Article

New York’s jazz scene is bathed in a nostalgic light so soulful and evocative that the storied past those musicians inhabit feels immediate—like, if you could just get yourself there, you might run into John Coltrane on the street.
March 4, 2014

Photo courtesy of the author

I DON'T HAVE A SINGLE TOPIC ON MY MIND RIGHT NOW. The weather pattern is stuck and, it seems, so is the cultural climate. Probably, it’s my own mind that is stuck in a rut. Never mind why: the fact is I don’t have an overarching theme for you this time, just thoughts that seem to rattle around and go nowhere. Maybe putting them out into the public ether will exorcise them.

I just got back from New York and, as often is the case, it’s got me thinking about the past. The timelessness of the city always makes me nostalgic. New York seems so relentlessly 20th century. It seems institutional and surprisingly parochial. It seems - no, it is rich. And rich places, like the rich themselves, prefer to stay the same, to preserve that sense of relevance that comes from being at the center of things -- and they have the resources to do so. ("Hey, what's that over there? A whole country to write my life on? No thanks, I'll stay here because I am here and so are you...")

I find myself wondering how such a deliberately exclusive place can really offer the kind of innovation and personal risk necessary to refresh the culture. Maybe that’s why there are so many Gap stores and Old Navys in New York. Only a sure thing can afford to take up residence there. I know, of course, this hugely reductive, and that it doesn’t characterize all that’s happening in New York.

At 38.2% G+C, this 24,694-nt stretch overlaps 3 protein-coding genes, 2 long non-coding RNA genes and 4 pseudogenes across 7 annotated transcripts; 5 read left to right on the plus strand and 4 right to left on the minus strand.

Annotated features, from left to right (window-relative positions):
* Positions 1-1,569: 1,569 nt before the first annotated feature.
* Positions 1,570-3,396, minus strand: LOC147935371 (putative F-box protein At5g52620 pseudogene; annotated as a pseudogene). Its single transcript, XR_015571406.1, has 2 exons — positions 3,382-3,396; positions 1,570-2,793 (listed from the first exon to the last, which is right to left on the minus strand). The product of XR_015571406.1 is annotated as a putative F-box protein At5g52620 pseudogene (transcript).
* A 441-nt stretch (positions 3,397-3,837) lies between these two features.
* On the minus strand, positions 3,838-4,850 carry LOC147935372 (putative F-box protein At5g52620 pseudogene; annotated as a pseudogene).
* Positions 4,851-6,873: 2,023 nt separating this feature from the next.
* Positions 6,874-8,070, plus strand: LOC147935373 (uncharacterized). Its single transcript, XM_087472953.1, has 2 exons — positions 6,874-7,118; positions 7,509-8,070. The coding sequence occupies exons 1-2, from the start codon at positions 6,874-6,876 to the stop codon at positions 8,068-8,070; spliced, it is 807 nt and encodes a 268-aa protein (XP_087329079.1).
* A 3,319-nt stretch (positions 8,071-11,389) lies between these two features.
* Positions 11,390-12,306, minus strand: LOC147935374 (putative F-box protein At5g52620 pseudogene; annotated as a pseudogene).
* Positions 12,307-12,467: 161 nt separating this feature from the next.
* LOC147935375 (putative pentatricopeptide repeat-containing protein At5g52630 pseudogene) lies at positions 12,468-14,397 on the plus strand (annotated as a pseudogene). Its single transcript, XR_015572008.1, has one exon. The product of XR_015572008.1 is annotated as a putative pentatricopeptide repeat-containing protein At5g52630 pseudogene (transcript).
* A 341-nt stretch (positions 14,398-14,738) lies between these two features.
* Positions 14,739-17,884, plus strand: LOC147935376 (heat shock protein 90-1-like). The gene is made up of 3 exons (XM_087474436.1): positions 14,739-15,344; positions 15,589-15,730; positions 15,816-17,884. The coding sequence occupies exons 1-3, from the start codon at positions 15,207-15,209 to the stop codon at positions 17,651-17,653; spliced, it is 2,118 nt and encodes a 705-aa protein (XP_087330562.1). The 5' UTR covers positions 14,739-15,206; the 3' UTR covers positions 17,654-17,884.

All the same, I can't help but think about the past when I think about the city.

I grew up watching Woody Allen movies. I loved the Steiglitz photos. I knew the subway maps before I ever set foot on the 1 train. Then there’s the music, the jazz music: all those photos and stories, anecdotes and music rooms. And the musicians -- all of them bathed in a nostalgic light so soulful and evocative that the storied past they inhabit feels immediate, like it might yet be yours, too. Like, if you could just get yourself to New York, you might run into John Coltrane on the street.

Of course, the past isn’t dead -- it's not even past, to paraphrase Faulkner. So, while I don't want to get lost in reverie (or, worse yet, consign a vital art form to mothballs and fixed rules), what I’m saying is there’s a wonderful feeling of continuity in New York. Being a jazz musician there makes me feel a little less like a sore thumb and a little more like I’m part of some living, continuous stream of art. Walking those same streets as John Coltrane is comforting. And, anyway, it wasn't so very long ago he was playing those New York City rooms. Only in America is 50 years a long time, even if the Half Note is a sandwich shop now.

____________________________________________________

The city's jazz scene is bathed in a nostalgic light so soulful and evocative that the storied past those musicians inhabit feels immediate -- like, if you could just get yourself to New York, you might run into John Coltrane on the street.

____________________________________________________